DEAR JERRY: In the 1970s, I really enjoyed listening to the music of Randy Edleman.
I know he wrote “Weekend in New England” for Barry Manilow, and that his “Uptown Uptempo Woman” was a moderate hit.
So whatever happened to Randy? He never became as popular as I thought he deserved to be.
Bob Drummond, New Haven, Conn.
DEAR BOB: A better way to phrase your last comment would be that Randy never became as popular as a SINGER as you thought he should be.
Between 1971 and '78, Edelman (note spelling) had a steady series of singles and albums, for five different labels.
Among them is his own version of “Weekend in New England,” issued several months before the Manilow track. Randy originally wrote this tune for himself, but, fortunately for him, Barry found it to his liking.
None of Edelman's records became hits in the U.S., but “Uptown Uptempo Woman” did crack the Top 30 in England, in October 1976.
Randy then turned to writing especially film and TV scores a craft at which he is extremely successful.
Just a few among his six dozen, or so, film credits that you will likely recognize are:
“Anaconda; Angels in the Outfield; Connie and Carla; Dennis the Menace; Dragon: The Bruce Lee Story; Dragonheart; Ed TV; Gettysburg; Ghostbusters II; Indian in the Cupboard; Kindergarten Cop; Last of the Mohicans; Leave It to Beaver; MacGyver; The Mask; Miss Congeniality 2; My Cousin Vinny; Shanghai Knights; Shanghai Noon; Twins;” and “While You Were Sleeping.”
DEAR JERRY: A friend and I have a friendly debate over Benny Goodman's theme song.
I say Benny's theme was “Roll 'Em,” and my friend says it was “Let's Dance.”
I agree that “Let's Dance” was a signature song for Goodman, after the success of the radio program by the same name. But I still contend “Roll 'Em” was his official theme song.
Who is right? Or are we both right?
Marlin Mull, Brooksville, Fla.
DEAR MARLIN: All of this took place a few years before I started taking up space, but every reference source I checked sides with your friend. All my resources agree on “Let's Dance” being the answer.
Among them is Alice Rogers' definitive “Dance Bands and Big Bands,” which not only states that Benny Goodman's opening them was “Let's Dance,” but that his closing theme was, appropriately enough, “Goodbye.”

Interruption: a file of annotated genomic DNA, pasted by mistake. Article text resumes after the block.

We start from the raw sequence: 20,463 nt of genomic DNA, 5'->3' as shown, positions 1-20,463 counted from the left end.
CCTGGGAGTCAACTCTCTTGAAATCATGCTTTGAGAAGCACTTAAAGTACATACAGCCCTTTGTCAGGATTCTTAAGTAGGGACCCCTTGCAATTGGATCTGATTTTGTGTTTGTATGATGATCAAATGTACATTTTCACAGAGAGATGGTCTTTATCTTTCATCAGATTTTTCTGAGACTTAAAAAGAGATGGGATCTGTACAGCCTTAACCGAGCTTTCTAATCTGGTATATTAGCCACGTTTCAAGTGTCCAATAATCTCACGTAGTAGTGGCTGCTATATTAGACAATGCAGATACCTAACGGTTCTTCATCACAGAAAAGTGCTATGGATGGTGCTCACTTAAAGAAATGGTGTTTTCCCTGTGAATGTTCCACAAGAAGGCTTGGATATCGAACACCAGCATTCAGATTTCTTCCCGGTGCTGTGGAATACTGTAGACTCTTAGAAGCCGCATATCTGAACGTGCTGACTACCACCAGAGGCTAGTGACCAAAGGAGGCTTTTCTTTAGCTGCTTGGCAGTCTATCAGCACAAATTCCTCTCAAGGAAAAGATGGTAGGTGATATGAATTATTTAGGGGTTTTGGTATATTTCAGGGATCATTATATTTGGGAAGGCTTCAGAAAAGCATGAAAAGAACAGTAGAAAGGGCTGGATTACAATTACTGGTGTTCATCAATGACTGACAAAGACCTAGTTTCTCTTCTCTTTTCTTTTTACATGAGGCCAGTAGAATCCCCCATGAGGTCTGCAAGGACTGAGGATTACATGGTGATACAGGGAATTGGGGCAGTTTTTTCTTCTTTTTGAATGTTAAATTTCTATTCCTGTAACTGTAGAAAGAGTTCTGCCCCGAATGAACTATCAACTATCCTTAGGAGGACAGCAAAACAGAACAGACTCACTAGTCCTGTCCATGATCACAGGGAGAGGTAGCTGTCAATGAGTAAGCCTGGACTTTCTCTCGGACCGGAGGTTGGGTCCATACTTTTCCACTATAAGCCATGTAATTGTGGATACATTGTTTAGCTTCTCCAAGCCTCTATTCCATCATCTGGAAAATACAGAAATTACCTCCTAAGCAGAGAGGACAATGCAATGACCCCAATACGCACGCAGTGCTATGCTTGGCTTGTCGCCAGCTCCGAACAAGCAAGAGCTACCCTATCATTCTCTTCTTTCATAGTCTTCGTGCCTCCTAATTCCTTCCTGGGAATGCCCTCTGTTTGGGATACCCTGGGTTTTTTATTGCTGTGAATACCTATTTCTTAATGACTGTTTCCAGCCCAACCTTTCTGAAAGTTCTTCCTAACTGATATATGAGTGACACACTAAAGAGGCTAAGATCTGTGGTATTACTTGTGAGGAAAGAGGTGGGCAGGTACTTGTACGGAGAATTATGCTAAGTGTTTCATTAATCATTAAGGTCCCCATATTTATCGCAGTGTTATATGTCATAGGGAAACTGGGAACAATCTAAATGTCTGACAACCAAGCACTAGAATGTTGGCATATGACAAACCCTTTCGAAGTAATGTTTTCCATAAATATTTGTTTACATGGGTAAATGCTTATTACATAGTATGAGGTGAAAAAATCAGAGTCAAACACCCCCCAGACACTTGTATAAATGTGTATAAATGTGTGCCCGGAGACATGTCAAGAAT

The King of Swing first recorded “Roll 'Em” in July 1937, for RCA in Los Angeles (Victor 25627). He then remade it in New York for Columbia eight months later.
“Let's Dance” comes from an October 1939 New York session (Columbia 35301).
As familiar as both tunes are to Goodman fans, it is interesting to note that neither of them charted not for Benny or anyone else.
It is a good thing this debate is a friendly one.
IZ ZAT SO? Legendary among devotees of Dance Band and Big Band 78s, and music collectors in general, is Benny Goodman's 1937 recording of “Pop-Corn Man,” backed with “Ooooo-Oh Boom!” (Victor 25808).
Both sides feature vocalist Martha Tilton, a regular at the time with the Goodman orchestra.
About one week after the release of this seemingly routine single, Victor recalled and shattered as many of the discs as possible. They also destroyed the master recordings as well as their inventory of printed, though not yet applied, labels.
The rationale behind Victor's hostilities toward “Pop-Corn Man” is, to this day, not clear.
Since the lyrics are not objectionable, it is possible that either a rights issue or creative conflict arose perhaps similar to the squabble in 1954 that doomed another RCA Victor release, “The Caine Mutiny” soundtrack LP.
About 10 copies of “Pop-Corn Man” escaped destruction and have become quite valuable, none of which are likely to change hands for much less than $1,000.
Shortly after the popcorn brouhaha, a replacement tune, “Always and Always,” came out as the new flip side of “Ooooo-Oh Boom!”
Often the most outlandish and unpredictable events give birth to collectibles.